Lake Friendly label one solution | Program would help Manitoba farmers assure consumers they care for the environment
Dan Mazier wasn’t looking for trouble when he walked into a downtown Brandon coffee shop this fall.
When the Brandon-area farmer ordered coffee, the server asked about the Lake Friendly button on his jacket.
Mazier, who is vice-president of Keystone Agricultural Producers, ex-plained it is a program for all Manitoba residents, including farmers, who want to protect and preserve the water quality of Lake Winnipeg.
“Oh. Farmers. They put pesticides in the rivers and they contaminate our environment, so they wouldn’t want to be (part of) that,” Mazier said, recalling the waitresses’ comment.
“That just blew me away. I didn’t even tell her that I farm.”
Mazier said he was tempted to throw hot, brown liquid at the server in the heat of the moment, but after calming down, he realized such comments show that farmers are in a public relations battle for the hearts and minds of urban residents.
“We’re inundated with statements like that … and we have nothing (to) demonstrate how we’re doing the right things.”
With that in mind, KAP is collaborating with Lake Friendly leaders to establish a certification system for agriculture. Producers who adhere to practices that protect Manitoba’s streams, rivers and lakes can erect a sign on their farm. As well, agricultural products from their farms could receive a Lake Friendly label.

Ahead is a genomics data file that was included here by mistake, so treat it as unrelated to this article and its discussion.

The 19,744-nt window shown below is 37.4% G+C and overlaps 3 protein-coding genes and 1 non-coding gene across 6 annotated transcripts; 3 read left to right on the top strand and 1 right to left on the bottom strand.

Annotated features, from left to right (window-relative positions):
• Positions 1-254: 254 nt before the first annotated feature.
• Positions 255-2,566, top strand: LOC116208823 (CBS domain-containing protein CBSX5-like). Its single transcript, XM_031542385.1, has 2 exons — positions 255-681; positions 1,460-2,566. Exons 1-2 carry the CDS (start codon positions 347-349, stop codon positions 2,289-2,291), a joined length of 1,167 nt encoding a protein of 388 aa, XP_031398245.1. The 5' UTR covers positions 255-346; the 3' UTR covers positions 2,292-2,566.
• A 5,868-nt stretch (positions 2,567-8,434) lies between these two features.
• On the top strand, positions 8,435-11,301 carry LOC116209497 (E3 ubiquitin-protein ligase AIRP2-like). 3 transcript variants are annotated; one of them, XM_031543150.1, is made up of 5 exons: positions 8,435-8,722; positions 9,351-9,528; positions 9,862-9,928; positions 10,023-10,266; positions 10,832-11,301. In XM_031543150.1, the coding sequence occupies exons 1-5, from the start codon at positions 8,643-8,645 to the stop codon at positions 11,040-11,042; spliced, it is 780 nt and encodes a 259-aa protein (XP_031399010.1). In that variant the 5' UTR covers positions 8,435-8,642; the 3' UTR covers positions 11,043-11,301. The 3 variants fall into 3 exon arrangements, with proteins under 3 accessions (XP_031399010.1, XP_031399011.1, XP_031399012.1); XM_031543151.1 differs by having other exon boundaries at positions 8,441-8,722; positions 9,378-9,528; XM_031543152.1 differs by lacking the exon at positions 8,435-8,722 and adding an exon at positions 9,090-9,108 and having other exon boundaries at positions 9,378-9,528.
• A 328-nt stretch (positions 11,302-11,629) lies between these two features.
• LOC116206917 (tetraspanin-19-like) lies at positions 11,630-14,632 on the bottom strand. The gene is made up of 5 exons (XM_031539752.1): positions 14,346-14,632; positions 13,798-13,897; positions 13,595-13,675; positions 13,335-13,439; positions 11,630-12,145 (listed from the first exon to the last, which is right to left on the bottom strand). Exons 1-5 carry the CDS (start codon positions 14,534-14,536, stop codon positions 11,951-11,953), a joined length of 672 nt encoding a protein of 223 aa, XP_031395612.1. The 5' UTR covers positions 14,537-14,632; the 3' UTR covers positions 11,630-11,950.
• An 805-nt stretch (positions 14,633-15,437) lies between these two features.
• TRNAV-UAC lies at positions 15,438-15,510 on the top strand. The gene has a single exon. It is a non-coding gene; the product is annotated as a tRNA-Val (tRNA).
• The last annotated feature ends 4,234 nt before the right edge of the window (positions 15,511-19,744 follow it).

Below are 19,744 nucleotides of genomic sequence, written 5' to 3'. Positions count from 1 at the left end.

At the very least, the program allows producers to say agriculture is part of the solution and it might change the urban narrative, Mazier said.
“If you look at how commercial farming is portrayed … organic is good and commercial is bad,” he said.
“Farmers, the majority of them, want to do the right thing and want to be given the tools (to do the right thing).”
Massive algal blooms began forming on Lake Winnipeg in the mid-2000s, and the green water that crashed onto the lake’s beaches provoked media reports of a dying lake and public fury. In response, the provincial government imposed strict restrictions on hog barn development and fertilizer application, pointing a finger of blame at agriculture.
KAP president Doug Chorney said the lake crisis and the government response scarred agriculture’s reputation.
“I think a lot of damage has been done to our social license,” he said.
“That’s our whole impetus for our desire to go for the Lake Friendly alliance.”
Colleen Sklar, executive director of Lake Friendly, said the organization is still developing a designation-certification program for farmers who adopt practices that preserve water quality.
“We’re getting a little bit closer, but what we’re really looking for right now is partners,” she said from her office in Clandeboye, Man.
“We’ve been in talks with different groups: the pork producers, we’ve been in talks with Agrium and a whole bunch of organizations like that.”
In the short run, Sklar said she is focused on building the Lake Friendly brand. Consumers won’t seek out products with a Lake Friendly label or understand how farmers are making a difference if they aren’t aware of the brand.
“We’re in the process of trying to develop a full-scale marketing campaign,” she said.
“If we can get the funding for it, we will be (launching) it this summer…. We’re trying to do (this) methodically and do it right the first time.”